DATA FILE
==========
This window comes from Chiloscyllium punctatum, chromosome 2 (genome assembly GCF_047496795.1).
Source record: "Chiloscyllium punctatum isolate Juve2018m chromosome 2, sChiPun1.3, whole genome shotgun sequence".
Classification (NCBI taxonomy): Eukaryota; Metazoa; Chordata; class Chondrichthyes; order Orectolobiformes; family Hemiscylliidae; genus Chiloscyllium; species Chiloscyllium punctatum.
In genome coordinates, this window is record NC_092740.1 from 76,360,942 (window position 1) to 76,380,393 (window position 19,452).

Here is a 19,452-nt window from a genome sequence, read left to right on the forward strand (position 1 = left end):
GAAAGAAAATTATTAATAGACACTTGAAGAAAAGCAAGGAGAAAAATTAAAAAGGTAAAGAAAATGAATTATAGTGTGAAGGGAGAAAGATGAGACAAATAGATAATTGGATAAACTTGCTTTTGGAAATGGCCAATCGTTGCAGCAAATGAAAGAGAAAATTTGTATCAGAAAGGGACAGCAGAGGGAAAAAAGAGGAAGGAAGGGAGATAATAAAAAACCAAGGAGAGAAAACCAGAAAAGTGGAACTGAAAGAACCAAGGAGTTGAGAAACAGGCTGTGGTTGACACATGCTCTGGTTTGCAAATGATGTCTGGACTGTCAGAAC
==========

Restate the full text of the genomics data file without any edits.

This window comes from Chiloscyllium punctatum, chromosome 2 (genome assembly GCF_047496795.1).
Source record: "Chiloscyllium punctatum isolate Juve2018m chromosome 2, sChiPun1.3, whole genome shotgun sequence".
Classification (NCBI taxonomy): Eukaryota; Metazoa; Chordata; class Chondrichthyes; order Orectolobiformes; family Hemiscylliidae; genus Chiloscyllium; species Chiloscyllium punctatum.
In genome coordinates, this window is record NC_092740.1 from 76,360,942 (window position 1) to 76,380,393 (window position 19,452).

Here is a 19,452-nt window from a genome sequence, read left to right on the forward strand (position 1 = left end):
GAAAGAAAATTATTAATAGACACTTGAAGAAAAGCAAGGAGAAAAATTAAAAAGGTAAAGAAAATGAATTATAGTGTGAAGGGAGAAAGATGAGACAAATAGATAATTGGATAAACTTGCTTTTGGAAATGGCCAATCGTTGCAGCAAATGAAAGAGAAAATTTGTATCAGAAAGGGACAGCAGAGGGAAAAAAGAGGAAGGAAGGGAGATAATAAAAAACCAAGGAGAGAAAACCAGAAAAGTGGAACTGAAAGAACCAAGGAGTTGAGAAACAGGCTGTGGTTGACACATGCTCTGGTTTGCAAATGATGTCTGGACTGTCAGAAC